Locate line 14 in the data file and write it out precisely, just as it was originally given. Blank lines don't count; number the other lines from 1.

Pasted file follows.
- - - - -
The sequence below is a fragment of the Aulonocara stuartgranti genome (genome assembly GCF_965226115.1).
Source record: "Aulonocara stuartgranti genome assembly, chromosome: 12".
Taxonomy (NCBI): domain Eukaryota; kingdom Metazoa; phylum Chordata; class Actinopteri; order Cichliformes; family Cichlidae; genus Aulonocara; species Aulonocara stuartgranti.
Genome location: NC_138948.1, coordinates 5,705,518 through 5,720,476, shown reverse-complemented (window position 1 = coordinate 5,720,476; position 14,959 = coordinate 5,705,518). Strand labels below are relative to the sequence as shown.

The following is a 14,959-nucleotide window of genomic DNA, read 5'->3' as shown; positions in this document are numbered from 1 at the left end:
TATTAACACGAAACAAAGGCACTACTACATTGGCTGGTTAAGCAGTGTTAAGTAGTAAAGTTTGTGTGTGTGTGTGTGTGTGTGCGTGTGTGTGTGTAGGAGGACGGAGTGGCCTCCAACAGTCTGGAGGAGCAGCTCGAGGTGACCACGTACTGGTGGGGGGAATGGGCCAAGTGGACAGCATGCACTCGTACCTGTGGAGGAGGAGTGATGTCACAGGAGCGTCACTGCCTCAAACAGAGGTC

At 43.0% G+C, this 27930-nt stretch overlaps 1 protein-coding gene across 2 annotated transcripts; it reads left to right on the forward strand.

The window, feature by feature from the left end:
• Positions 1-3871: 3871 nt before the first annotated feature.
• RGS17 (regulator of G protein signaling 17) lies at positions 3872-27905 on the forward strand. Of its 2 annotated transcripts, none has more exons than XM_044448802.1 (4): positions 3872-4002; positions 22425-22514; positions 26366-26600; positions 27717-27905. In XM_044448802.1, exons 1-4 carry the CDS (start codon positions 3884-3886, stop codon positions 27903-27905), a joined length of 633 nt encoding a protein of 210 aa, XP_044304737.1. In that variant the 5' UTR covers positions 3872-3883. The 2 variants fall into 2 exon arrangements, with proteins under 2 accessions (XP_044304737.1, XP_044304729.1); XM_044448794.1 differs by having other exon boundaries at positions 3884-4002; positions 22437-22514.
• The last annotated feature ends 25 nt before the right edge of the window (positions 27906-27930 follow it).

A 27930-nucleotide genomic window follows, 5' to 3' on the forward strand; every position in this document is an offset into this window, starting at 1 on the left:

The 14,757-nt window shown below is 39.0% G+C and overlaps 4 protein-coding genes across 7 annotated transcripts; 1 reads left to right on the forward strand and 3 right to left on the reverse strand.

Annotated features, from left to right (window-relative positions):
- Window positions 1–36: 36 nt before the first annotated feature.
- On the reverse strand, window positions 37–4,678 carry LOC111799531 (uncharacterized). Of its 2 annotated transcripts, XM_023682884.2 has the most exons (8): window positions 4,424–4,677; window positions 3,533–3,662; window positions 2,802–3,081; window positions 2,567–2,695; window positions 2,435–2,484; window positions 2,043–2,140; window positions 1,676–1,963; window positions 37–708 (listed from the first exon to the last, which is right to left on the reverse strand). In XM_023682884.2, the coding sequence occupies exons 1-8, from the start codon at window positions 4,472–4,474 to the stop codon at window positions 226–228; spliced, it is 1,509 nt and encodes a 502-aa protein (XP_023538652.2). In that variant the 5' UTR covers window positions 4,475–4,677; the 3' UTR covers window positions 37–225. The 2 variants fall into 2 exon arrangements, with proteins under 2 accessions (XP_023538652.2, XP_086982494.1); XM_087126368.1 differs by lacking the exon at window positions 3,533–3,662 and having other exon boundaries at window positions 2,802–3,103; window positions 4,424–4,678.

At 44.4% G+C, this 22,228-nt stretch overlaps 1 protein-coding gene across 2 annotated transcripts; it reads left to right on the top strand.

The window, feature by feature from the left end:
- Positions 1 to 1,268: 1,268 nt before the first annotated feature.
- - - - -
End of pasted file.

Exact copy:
Annotated features, from left to right (window-relative positions):